Remind yourself of your achievements. While this is related to challenging negative thoughts, it is a useful exercise in itself. List everything you have done which you are proud of, which you had to work hard for or which other people admire. Everyone has achieved something — don’t belittle your own achievements.

Surround yourself with optimistic people. Seek out your support team and tell them you need encouragement. Avoid people who bring you down, no matter how much you love them — not forever, but long enough to give you a break so that you can get things done. Find them online — whether via social media, blogs or YouTube videos.

Listen to upbeat music. Sing along, too. I have a “happy music” playlist for this purpose — make your own or find one you like on a music site. Singing along helps because, in my experience, it absorbs you so much that there is no room for negative thoughts.

 

Go for a walk.

Seriously. I know it sounds really random, but I think it’s a combination of factors:

Physical exercise. Which has loads of benefits for mental health and puts you in the mood for action because of the biochemical effects. It also gives me a feeling of accomplishment, which motivates me to take more action.

Mindfulness. I make an effort to focus on my surroundings when I go for a walk, not least because I tend to walk on a narrow country lane and have to step aside for traffic! Being mindful means I’m not paying attention to negative thoughts or stressing about anything.

Sunlight. Being outside in daylight, even if the sun is hidden by clouds, can boost your mood. Feeling better makes it easier to get motivated.

Connecting with nature. I don’t apologise for having a hippy streak, but this applies to everyone — regardless of a desire (or lack thereof) to commune with Mother Earth. Being outside makes you appeciate the beauty of the world and that you are part of it, albeit a tiny part. It puts your worries into perspective.

You don’t have to go for a walk — anything you can do which gives you these benefits will help — but I haven’t found anything else as potent for increasing my motivation. Give it a try!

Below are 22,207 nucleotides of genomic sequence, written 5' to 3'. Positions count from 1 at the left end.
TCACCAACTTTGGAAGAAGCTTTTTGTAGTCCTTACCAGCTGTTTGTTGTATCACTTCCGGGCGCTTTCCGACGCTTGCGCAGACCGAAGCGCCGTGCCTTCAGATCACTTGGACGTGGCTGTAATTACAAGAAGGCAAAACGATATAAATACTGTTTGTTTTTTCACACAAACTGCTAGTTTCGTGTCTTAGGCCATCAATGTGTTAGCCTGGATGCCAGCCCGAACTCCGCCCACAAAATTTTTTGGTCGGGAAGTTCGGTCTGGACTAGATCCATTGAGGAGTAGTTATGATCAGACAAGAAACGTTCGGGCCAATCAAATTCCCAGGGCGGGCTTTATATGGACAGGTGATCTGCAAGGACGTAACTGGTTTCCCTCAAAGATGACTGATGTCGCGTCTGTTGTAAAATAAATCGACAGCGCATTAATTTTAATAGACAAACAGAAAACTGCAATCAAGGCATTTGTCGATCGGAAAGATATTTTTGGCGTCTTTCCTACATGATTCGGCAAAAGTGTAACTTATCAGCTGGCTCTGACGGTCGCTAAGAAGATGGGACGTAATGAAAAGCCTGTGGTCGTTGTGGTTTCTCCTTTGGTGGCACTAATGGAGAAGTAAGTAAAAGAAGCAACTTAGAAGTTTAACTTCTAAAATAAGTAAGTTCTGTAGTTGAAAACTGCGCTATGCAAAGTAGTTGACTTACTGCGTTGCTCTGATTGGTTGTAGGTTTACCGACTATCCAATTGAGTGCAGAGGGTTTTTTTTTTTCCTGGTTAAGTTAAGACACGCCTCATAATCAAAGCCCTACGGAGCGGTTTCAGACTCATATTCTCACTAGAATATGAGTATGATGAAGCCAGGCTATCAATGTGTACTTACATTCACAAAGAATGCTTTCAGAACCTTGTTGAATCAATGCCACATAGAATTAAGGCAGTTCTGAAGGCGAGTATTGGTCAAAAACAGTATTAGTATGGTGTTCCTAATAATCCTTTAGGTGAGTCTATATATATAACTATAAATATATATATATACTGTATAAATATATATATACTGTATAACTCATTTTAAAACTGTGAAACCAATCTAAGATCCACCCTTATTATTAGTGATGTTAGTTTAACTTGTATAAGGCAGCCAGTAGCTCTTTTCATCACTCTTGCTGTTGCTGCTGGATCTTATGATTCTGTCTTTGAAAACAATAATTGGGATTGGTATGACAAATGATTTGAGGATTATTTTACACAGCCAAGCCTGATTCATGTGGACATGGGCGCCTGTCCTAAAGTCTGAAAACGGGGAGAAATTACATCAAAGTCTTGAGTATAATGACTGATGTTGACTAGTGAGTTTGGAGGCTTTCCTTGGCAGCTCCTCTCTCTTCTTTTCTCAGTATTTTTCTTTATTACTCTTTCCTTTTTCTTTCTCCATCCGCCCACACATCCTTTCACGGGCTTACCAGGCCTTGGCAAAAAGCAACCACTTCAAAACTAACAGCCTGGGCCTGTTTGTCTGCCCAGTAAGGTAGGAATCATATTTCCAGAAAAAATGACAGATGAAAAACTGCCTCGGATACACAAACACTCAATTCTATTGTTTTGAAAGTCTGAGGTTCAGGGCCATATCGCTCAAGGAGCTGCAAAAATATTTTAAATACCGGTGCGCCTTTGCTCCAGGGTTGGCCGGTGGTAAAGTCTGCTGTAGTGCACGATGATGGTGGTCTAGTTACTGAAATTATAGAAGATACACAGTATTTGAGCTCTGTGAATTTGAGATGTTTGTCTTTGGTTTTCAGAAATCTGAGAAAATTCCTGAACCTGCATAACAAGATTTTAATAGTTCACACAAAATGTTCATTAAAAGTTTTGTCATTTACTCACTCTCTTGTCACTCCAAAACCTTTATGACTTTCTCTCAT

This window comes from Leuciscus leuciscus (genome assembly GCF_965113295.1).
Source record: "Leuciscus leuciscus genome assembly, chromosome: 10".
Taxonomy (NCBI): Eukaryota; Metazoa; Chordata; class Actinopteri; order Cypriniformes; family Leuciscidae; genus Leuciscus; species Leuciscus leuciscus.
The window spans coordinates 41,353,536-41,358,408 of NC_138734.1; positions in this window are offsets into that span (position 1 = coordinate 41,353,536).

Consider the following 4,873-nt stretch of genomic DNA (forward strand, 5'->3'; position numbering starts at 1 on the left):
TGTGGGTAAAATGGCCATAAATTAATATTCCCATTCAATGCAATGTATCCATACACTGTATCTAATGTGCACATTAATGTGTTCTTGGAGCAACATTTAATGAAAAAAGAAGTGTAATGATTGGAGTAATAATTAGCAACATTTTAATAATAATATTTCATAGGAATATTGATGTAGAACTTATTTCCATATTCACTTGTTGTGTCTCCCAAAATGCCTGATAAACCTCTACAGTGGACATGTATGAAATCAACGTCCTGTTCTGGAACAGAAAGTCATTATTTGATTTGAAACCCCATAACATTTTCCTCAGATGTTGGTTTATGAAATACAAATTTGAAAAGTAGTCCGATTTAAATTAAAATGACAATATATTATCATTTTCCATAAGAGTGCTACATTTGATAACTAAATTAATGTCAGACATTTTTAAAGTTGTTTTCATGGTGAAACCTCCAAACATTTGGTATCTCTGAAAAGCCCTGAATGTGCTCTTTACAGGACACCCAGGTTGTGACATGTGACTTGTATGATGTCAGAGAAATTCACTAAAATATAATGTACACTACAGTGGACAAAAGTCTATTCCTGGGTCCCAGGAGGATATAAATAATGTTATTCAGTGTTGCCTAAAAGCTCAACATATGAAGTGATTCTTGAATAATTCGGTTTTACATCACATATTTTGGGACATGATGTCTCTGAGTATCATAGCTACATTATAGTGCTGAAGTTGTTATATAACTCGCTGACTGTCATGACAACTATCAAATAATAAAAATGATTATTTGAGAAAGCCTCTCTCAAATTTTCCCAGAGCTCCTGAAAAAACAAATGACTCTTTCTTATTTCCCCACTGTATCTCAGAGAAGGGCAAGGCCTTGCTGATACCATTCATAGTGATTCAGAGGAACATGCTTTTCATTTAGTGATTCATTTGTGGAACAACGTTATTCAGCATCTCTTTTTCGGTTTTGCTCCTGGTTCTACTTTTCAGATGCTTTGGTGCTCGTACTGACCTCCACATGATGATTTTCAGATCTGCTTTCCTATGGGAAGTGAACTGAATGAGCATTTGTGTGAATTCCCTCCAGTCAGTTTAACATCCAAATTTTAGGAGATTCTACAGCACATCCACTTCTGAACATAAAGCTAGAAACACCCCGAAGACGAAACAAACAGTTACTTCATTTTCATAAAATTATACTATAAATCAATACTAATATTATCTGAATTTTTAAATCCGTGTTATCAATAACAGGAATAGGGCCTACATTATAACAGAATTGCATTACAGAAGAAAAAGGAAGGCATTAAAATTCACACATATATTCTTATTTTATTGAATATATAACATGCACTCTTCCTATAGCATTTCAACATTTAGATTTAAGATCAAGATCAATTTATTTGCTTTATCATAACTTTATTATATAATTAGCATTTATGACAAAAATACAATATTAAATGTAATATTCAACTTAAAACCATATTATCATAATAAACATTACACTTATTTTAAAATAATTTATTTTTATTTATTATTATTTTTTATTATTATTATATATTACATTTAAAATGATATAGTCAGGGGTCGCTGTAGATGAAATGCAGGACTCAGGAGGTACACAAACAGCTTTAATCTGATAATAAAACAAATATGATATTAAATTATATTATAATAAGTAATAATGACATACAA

Get ready to go.

Prepare to start your first task, even if you don’t think you will. Set up any equipment you need and wear an appropriate (comfortable) outfit. Put on some upbeat music. Drink coffee or cola if you need/want a stimulant to help. Switch your phone to silent and turn off the TV.

Make it so easy to start your task that it would be ridiculous not to do it.

Setting a timer can help — you can follow the pomodoro technique, but my version is to set the timer for 5-10 minutes and do everything I can to tackle the task at hand in that time. Sometimes I manage very little or nothing, but at least I know I gave it a shot.

However, I usually find that I continue the task until it’s complete. Often, this is enough to motivate me to complete more tasks. I think it helps that I have a cute blue owl timer. However effective this technique is, remember to be compassionate towards yourself — the results don’t matter as much as having tried.

 

Moving forward.

If you feel you need to work through your procrastination in more detail, I found this cool poster, which is free to download:

Get Motivated poster

Bear in mind that you will have to try these techniques over and over again — doing them once might get a few tasks completed, but reaching your goals requires more consistency.